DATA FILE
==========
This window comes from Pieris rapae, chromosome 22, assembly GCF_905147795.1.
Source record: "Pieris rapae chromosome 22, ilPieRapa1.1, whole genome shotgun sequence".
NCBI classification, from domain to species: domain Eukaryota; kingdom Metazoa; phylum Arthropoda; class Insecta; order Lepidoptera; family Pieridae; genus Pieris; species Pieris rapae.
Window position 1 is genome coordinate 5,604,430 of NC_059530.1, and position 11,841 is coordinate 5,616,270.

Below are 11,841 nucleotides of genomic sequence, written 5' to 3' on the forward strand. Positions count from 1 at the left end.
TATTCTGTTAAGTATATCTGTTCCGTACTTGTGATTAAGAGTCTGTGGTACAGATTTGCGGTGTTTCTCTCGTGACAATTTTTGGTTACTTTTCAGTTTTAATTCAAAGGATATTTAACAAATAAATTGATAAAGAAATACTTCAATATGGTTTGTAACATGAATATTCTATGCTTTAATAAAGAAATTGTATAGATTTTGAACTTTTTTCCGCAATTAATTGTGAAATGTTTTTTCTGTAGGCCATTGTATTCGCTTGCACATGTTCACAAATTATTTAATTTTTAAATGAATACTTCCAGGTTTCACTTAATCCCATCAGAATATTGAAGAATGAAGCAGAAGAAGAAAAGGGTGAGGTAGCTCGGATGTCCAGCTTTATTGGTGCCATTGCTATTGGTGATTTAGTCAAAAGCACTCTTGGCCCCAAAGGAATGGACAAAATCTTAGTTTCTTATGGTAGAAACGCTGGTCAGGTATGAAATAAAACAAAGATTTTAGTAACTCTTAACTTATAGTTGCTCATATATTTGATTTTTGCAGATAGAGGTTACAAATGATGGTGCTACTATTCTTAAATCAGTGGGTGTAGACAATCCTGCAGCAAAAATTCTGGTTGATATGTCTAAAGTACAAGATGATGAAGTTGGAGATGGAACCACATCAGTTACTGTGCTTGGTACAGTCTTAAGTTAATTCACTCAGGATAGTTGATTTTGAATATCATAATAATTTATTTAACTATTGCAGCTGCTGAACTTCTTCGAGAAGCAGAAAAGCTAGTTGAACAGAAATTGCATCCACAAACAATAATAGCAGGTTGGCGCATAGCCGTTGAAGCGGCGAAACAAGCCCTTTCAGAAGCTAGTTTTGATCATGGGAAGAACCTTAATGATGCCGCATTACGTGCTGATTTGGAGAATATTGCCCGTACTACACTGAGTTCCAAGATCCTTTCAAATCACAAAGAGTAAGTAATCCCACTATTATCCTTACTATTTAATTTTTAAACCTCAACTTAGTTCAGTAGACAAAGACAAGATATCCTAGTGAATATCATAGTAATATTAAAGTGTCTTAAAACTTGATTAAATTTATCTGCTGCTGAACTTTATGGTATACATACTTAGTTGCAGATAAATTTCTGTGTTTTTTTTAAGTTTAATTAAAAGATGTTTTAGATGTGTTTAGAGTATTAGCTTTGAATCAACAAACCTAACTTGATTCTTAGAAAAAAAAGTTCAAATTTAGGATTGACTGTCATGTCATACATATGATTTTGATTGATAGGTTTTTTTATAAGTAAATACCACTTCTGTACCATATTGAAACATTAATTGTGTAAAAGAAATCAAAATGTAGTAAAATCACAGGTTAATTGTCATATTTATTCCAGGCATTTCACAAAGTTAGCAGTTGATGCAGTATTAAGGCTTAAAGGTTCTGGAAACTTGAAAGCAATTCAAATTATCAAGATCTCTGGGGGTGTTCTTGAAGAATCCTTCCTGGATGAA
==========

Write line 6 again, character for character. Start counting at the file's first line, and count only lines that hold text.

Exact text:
TATTCTGTTAAGTATATCTGTTCCGTACTTGTGATTAAGAGTCTGTGGTACAGATTTGCGGTGTTTCTCTCGTGACAATTTTTGGTTACTTTTCAGTTTTAATTCAAAGGATATTTAACAAATAAATTGATAAAGAAATACTTCAATATGGTTTGTAACATGAATATTCTATGCTTTAATAAAGAAATTGTATAGATTTTGAACTTTTTTCCGCAATTAATTGTGAAATGTTTTTTCTGTAGGCCATTGTATTCGCTTGCACATGTTCACAAATTATTTAATTTTTAAATGAATACTTCCAGGTTTCACTTAATCCCATCAGAATATTGAAGAATGAAGCAGAAGAAGAAAAGGGTGAGGTAGCTCGGATGTCCAGCTTTATTGGTGCCATTGCTATTGGTGATTTAGTCAAAAGCACTCTTGGCCCCAAAGGAATGGACAAAATCTTAGTTTCTTATGGTAGAAACGCTGGTCAGGTATGAAATAAAACAAAGATTTTAGTAACTCTTAACTTATAGTTGCTCATATATTTGATTTTTGCAGATAGAGGTTACAAATGATGGTGCTACTATTCTTAAATCAGTGGGTGTAGACAATCCTGCAGCAAAAATTCTGGTTGATATGTCTAAAGTACAAGATGATGAAGTTGGAGATGGAACCACATCAGTTACTGTGCTTGGTACAGTCTTAAGTTAATTCACTCAGGATAGTTGATTTTGAATATCATAATAATTTATTTAACTATTGCAGCTGCTGAACTTCTTCGAGAAGCAGAAAAGCTAGTTGAACAGAAATTGCATCCACAAACAATAATAGCAGGTTGGCGCATAGCCGTTGAAGCGGCGAAACAAGCCCTTTCAGAAGCTAGTTTTGATCATGGGAAGAACCTTAATGATGCCGCATTACGTGCTGATTTGGAGAATATTGCCCGTACTACACTGAGTTCCAAGATCCTTTCAAATCACAAAGAGTAAGTAATCCCACTATTATCCTTACTATTTAATTTTTAAACCTCAACTTAGTTCAGTAGACAAAGACAAGATATCCTAGTGAATATCATAGTAATATTAAAGTGTCTTAAAACTTGATTAAATTTATCTGCTGCTGAACTTTATGGTATACATACTTAGTTGCAGATAAATTTCTGTGTTTTTTTTAAGTTTAATTAAAAGATGTTTTAGATGTGTTTAGAGTATTAGCTTTGAATCAACAAACCTAACTTGATTCTTAGAAAAAAAAGTTCAAATTTAGGATTGACTGTCATGTCATACATATGATTTTGATTGATAGGTTTTTTTATAAGTAAATACCACTTCTGTACCATATTGAAACATTAATTGTGTAAAAGAAATCAAAATGTAGTAAAATCACAGGTTAATTGTCATATTTATTCCAGGCATTTCACAAAGTTAGCAGTTGATGCAGTATTAAGGCTTAAAGGTTCTGGAAACTTGAAAGCAATTCAAATTATCAAGATCTCTGGGGGTGTTCTTGAAGAATCCTTCCTGGATGAA